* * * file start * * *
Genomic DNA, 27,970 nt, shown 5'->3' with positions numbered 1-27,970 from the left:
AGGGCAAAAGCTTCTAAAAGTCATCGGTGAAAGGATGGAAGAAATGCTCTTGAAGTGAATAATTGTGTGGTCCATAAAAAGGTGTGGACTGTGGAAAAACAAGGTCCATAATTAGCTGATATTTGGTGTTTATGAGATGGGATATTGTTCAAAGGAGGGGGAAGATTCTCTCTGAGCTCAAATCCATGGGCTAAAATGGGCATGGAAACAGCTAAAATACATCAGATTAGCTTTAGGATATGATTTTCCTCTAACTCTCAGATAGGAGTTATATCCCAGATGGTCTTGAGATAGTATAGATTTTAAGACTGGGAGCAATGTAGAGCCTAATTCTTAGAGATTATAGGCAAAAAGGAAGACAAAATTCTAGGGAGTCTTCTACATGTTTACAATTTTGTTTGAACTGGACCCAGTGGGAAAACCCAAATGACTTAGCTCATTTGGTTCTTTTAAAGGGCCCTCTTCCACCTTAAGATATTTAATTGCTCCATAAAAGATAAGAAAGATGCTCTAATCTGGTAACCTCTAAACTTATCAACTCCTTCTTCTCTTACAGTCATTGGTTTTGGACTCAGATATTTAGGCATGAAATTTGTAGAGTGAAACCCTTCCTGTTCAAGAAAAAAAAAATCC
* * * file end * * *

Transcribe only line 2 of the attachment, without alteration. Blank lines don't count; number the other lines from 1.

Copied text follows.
AGGGCAAAAGCTTCTAAAAGTCATCGGTGAAAGGATGGAAGAAATGCTCTTGAAGTGAATAATTGTGTGGTCCATAAAAAGGTGTGGACTGTGGAAAAACAAGGTCCATAATTAGCTGATATTTGGTGTTTATGAGATGGGATATTGTTCAAAGGAGGGGGAAGATTCTCTCTGAGCTCAAATCCATGGGCTAAAATGGGCATGGAAACAGCTAAAATACATCAGATTAGCTTTAGGATATGATTTTCCTCTAACTCTCAGATAGGAGTTATATCCCAGATGGTCTTGAGATAGTATAGATTTTAAGACTGGGAGCAATGTAGAGCCTAATTCTTAGAGATTATAGGCAAAAAGGAAGACAAAATTCTAGGGAGTCTTCTACATGTTTACAATTTTGTTTGAACTGGACCCAGTGGGAAAACCCAAATGACTTAGCTCATTTGGTTCTTTTAAAGGGCCCTCTTCCACCTTAAGATATTTAATTGCTCCATAAAAGATAAGAAAGATGCTCTAATCTGGTAACCTCTAAACTTATCAACTCCTTCTTCTCTTACAGTCATTGGTTTTGGACTCAGATATTTAGGCATGAAATTTGTAGAGTGAAACCCTTCCTGTTCAAGAAAAAAAAAATCC